Missing from the vocabulary of tonight’s presidential debate on foreign relations and the economy were such small terms as God, religion, and faith – there wasn’t even a God Bless America.
I co-direct the Program on Religion, Diplomacy, and International Relations at the Liechtenstein Institute on Self-Determination at Princeton University. Religion is playing a major role in many of the conflicts throughout the world. The closest either candidate came to identifying this truth was when Barack Obama correctly intimated that the most powerful person in Iran is not Ahmadinejad, but rather the religious leaders of that county. It is equally important to acknowledge that religion and religious institutions provide much of the inspiration and networks for peace making and post conflict reconcilation such as the Truth and Reconcilliation efforts in South Africa headed by Archbishop Desmond Tutu.
Of course there is only so much time in a debate. However, it is imperative that the next president show at least a working understanding of how religion influences global politics and an ability and willingness to engage the leaders and practitioners of the world’s faith traditions in finding solutions for the challenges that face us. It wouldn’t have hurt either of the candidates to have acknowledged the powerful role of religion perhaps score points by a quick mention of the important relief work done by the Christian based group World Vision or the American Jewish World Service.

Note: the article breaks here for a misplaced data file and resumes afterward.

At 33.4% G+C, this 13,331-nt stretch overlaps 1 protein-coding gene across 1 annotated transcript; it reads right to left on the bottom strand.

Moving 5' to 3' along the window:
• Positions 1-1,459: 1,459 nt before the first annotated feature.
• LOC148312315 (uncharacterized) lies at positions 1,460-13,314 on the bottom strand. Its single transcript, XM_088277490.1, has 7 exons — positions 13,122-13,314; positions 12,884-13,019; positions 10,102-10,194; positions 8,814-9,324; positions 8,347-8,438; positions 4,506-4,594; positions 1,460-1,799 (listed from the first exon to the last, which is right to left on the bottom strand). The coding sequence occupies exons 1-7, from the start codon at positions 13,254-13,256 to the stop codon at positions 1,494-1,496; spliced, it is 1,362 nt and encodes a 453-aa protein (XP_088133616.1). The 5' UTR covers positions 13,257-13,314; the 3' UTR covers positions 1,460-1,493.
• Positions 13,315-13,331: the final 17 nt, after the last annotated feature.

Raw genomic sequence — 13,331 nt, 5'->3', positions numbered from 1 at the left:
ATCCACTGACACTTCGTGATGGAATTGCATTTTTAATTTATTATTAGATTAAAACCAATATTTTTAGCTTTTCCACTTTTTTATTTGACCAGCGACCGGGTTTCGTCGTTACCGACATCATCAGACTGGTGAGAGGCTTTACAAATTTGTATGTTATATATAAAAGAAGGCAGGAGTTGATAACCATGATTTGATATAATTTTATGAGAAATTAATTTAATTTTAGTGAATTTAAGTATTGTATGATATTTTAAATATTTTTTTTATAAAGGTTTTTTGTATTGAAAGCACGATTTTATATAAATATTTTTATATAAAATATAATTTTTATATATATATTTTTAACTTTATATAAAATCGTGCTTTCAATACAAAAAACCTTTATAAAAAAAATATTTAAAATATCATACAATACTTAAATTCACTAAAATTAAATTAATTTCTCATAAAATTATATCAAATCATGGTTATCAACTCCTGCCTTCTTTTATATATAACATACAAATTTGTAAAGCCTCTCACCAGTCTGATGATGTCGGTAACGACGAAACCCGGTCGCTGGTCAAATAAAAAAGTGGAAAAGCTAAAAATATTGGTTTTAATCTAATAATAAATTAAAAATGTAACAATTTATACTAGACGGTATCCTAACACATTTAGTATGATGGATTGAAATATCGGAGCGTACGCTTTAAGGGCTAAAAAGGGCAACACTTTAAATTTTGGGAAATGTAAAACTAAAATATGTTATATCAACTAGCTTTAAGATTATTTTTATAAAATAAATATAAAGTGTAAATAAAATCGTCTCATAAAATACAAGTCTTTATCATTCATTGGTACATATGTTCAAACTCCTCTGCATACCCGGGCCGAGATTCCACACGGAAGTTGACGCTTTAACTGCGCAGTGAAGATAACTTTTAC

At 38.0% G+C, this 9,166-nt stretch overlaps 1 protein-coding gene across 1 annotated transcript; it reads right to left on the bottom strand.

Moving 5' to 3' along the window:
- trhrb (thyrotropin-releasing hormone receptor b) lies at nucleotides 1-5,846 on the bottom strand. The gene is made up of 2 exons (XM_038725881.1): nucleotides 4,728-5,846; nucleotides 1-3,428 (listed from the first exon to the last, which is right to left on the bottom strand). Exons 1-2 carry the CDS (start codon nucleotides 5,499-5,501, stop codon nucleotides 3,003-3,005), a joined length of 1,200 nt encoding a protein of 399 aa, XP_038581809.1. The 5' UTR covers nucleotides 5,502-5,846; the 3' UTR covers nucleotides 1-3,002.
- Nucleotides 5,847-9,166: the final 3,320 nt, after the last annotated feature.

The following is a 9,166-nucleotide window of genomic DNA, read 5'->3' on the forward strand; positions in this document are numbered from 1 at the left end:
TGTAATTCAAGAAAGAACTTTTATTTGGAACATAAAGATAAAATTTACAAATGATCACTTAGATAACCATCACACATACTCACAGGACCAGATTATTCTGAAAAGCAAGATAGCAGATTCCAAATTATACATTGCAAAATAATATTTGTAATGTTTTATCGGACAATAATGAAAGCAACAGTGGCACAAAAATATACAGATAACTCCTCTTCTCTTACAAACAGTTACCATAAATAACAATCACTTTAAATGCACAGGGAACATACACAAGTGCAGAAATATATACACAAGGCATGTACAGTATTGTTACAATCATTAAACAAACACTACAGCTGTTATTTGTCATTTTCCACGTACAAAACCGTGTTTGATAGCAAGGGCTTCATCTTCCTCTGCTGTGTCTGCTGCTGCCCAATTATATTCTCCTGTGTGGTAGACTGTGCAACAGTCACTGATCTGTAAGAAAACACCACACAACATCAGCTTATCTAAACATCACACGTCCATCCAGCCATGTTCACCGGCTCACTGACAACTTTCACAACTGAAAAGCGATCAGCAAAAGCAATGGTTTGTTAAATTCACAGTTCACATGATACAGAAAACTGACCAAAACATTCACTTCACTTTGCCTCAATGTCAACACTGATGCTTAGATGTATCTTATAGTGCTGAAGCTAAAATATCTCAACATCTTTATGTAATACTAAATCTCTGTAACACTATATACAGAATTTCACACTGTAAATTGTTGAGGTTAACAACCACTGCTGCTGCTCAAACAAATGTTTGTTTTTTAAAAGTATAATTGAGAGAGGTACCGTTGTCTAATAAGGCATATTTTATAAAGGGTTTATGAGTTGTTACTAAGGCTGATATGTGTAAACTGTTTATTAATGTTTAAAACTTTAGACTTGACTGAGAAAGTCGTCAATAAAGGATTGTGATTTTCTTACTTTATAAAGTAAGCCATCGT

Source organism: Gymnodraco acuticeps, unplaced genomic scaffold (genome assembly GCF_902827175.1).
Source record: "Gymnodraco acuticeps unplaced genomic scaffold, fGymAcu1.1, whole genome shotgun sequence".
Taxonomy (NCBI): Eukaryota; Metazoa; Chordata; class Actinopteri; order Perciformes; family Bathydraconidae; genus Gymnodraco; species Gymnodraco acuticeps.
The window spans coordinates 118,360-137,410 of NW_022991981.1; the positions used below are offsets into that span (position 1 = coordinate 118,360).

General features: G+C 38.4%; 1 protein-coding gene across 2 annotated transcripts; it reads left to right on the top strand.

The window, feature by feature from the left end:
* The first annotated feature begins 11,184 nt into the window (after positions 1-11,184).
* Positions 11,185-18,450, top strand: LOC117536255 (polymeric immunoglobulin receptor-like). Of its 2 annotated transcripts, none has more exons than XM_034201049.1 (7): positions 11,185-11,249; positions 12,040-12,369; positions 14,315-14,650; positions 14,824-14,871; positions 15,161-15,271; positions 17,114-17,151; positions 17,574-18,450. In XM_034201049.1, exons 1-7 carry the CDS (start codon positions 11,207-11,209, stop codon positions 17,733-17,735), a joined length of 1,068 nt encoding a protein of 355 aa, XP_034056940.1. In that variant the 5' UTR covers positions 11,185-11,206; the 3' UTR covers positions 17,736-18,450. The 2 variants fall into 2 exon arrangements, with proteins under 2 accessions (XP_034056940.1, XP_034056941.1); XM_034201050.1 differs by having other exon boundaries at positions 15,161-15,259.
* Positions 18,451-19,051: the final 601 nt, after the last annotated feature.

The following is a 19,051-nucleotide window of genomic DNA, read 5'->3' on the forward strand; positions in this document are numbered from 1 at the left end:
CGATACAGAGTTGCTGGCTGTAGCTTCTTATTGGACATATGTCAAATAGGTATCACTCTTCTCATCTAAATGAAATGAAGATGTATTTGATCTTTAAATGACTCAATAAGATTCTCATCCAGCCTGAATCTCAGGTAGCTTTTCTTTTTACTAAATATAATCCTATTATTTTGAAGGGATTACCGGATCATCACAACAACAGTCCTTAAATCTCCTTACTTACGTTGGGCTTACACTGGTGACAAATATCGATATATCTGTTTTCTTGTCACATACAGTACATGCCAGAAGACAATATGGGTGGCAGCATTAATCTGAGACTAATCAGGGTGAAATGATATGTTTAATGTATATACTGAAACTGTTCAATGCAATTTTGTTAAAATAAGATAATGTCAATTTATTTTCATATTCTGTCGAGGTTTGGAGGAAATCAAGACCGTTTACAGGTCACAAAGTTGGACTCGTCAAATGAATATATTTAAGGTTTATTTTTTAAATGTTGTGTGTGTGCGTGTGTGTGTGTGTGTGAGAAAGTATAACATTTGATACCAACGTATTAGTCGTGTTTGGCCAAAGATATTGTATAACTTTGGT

There was a particular religious phrase that I was surprised not to hear during tonight’s debate – Radical Islam. While Senator Obama does not usually use this term, the Republican Party and John McCain have heartily adopted it as a substitute word for Al Qaeda. I was sure that McCain would bring it out tonight as a base pleaser for his party – he did not. The absence of the term Radical Islam was surprising and welcome. It is right to oppose religious fundamentalism and its political complement in all its forms. Yet I think the term radical Islam tends to focus too much attention on the religion of Islam and, unfortunately colors peaceful and moderate practitioners of that faith with a brush intended for people with a violent political ideology hiding behind religion.
The religious term that was used, and that I question, was Holocaust when describing the nuclear threat to Israel. I do not doubt McCain’s commitment to Israel, and I believe that Iran poses a threat that is extremely dangerous. However, the use of this term is so emotional and evocative that it seemed calculated and political. We can talk about the real threats to Israel, including Iran, without utilizing the memory that this very specific term evokes. There are times when it is best to leave religious terms out of political debates.